- Paolucci, Giunta lift softball over Sacred Heart
- Connecticut hands baseball second-straight loss
- Kohle replaces Carroll as ‘Late Night’ host
- Rookie to the rotation
- Staying in the family
- Men’s lacrosse falls to Siena
- Fighting for life
- Lindsley throws no-hitter
- Maglio recovers from torn ACL
- York Hill expansion envisioned
Eastview residents ticketed without warning
Security: Students are responsible for knowing event schedule
Prior to the first ticketing, which took place late in the afternoon for the evening basketball game, security had not notified students of this policy.
“I can’t get on the PA everyday and call those buildings and say you have got to get out of there, because that just doesn’t work,” Barger said.
Student Government Association helped grant seniors permission to park in the lot earlier this semester. SGA first came to campus security last year, requesting permission for residents of the Townhouses, to be able to park in the adjacent surface lot. Following the completion of Eastview this past August, SGA requested the same rights to be granted to these residents.
Barger said that the university issued $10 tickets for “vehicles parked in prohibited lots.” If ignored, the fee from the tickets double after 15 days from the date of issue. The most recent events that resulted in ticketed cars were on Nov. 29, Dec. 1, and Dec 2. Barger said that the university wants students to use online resources, including MyQ, to keep updated on campus events.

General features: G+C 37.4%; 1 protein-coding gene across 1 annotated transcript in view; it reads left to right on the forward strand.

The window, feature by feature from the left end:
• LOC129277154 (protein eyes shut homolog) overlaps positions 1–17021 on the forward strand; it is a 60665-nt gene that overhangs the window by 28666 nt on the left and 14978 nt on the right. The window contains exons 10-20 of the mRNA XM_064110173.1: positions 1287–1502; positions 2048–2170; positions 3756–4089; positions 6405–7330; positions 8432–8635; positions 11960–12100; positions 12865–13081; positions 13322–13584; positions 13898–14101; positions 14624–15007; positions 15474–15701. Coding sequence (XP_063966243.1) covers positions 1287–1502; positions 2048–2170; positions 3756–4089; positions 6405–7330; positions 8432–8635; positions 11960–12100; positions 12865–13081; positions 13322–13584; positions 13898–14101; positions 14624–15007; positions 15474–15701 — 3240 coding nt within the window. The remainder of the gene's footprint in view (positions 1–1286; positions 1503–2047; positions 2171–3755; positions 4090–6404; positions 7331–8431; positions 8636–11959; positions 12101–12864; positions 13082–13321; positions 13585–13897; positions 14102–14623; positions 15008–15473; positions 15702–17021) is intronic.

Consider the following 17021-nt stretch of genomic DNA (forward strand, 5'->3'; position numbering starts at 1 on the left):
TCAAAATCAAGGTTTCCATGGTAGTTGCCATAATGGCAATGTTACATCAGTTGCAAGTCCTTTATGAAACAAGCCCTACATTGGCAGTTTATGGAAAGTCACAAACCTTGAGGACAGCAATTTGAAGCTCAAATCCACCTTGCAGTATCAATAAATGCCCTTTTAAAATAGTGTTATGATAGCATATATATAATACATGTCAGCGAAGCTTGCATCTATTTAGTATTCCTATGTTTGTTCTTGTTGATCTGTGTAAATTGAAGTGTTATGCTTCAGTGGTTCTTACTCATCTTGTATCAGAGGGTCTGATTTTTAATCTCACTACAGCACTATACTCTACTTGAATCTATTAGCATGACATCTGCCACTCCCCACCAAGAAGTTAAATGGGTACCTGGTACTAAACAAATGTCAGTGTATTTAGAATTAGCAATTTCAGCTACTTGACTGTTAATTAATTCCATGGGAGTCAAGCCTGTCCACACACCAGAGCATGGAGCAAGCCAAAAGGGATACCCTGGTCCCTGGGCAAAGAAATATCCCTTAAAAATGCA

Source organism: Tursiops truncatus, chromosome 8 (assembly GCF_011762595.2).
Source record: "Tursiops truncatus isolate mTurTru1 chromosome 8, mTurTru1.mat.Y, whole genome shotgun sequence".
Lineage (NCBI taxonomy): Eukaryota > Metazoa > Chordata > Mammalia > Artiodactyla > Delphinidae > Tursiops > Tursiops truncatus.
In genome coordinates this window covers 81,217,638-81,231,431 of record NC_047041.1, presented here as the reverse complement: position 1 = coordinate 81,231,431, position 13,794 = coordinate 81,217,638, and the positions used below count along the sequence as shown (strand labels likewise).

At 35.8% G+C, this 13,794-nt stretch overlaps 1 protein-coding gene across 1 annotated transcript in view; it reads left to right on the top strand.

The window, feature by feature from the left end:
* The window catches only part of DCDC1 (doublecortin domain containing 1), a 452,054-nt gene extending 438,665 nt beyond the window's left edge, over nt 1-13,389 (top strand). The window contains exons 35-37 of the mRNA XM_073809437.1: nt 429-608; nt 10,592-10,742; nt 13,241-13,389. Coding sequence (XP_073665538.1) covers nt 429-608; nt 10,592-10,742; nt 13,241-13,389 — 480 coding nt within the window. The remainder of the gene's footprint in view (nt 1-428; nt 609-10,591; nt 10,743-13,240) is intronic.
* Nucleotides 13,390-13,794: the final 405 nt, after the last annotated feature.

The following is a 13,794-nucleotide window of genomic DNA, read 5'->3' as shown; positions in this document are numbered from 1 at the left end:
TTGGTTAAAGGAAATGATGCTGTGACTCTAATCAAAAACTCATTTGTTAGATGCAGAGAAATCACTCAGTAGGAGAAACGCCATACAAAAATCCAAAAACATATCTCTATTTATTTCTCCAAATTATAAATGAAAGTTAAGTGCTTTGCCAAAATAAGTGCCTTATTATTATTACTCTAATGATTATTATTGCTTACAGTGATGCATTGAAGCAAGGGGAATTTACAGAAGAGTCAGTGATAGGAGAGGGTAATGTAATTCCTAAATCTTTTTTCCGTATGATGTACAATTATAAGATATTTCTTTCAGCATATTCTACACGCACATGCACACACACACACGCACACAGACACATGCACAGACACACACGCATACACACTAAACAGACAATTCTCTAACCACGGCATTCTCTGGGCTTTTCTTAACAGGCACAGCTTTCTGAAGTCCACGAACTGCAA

Students, however, disagree with the responsibility.
“I have a responsibility as a student and also being involved in organizations on campus. I don’t have time to dissect the sports schedule and figure out when to move my car,” senior Eastview resident Amanda Carey said.
“There had been games before and we were not ticketed,” Carey said. “Security all of a sudden decided to start enforcing the rule.”
Ryan Parent, another senior living in Eastview, said that students should be concerned with this system.
“It was made clear to me in conversations with faculty that the parking in Eastview was contingent upon the students moving their cars for select games, ones that we would be notified for,” Parent said.
Besides needing spaces in the surface parking lots for visitors during events, there are more reasons for asking students to move their cars.
Barger said that security does not like to open the parking garage gates to the public, because that disables them from being able to monitor who is coming in and out of the garage.
With winter approaching, snow plowing is another source of concern for outside parking. Last year, facilities asked Townhouse residents to move their cars before plowing, to prevent plowing in cars.
“It is actually a privilege, and students are probably treating it as a right, but if you do not know that you are not supposed to be there, then how can you address the situation,” Barger said.
The proposition for this parking privilege was the result of the work of SGA and Vice President of Student Concerns Vincent Bond. Barger said that Bond has done a fantastic job working to negotiate this deal.
Carey said that as a result of the unexpected ticketing on Nov. 29, Bond gave students event schedules with dates and times Eastview residents must remove their car from the lot by, which she has found to be helpful.
Bond also handles complaints from Eastview residents about the ticketing.
In an email response to a disgruntled student, he wrote that many residents have voiced concern.
“I am working to resolve the issue and get these tickets waived,” he wrote about the first day when no notification was given.
In the email, he urges students to follow the schedule for the next two weeks.
According to Barger, the problem is the result of a lack of flow of information.
“There has been a disconnect between SGA and the student body, because we can put the notices out on MyQ for the entire season, but we can’t send individual emails updating today,” Barger said.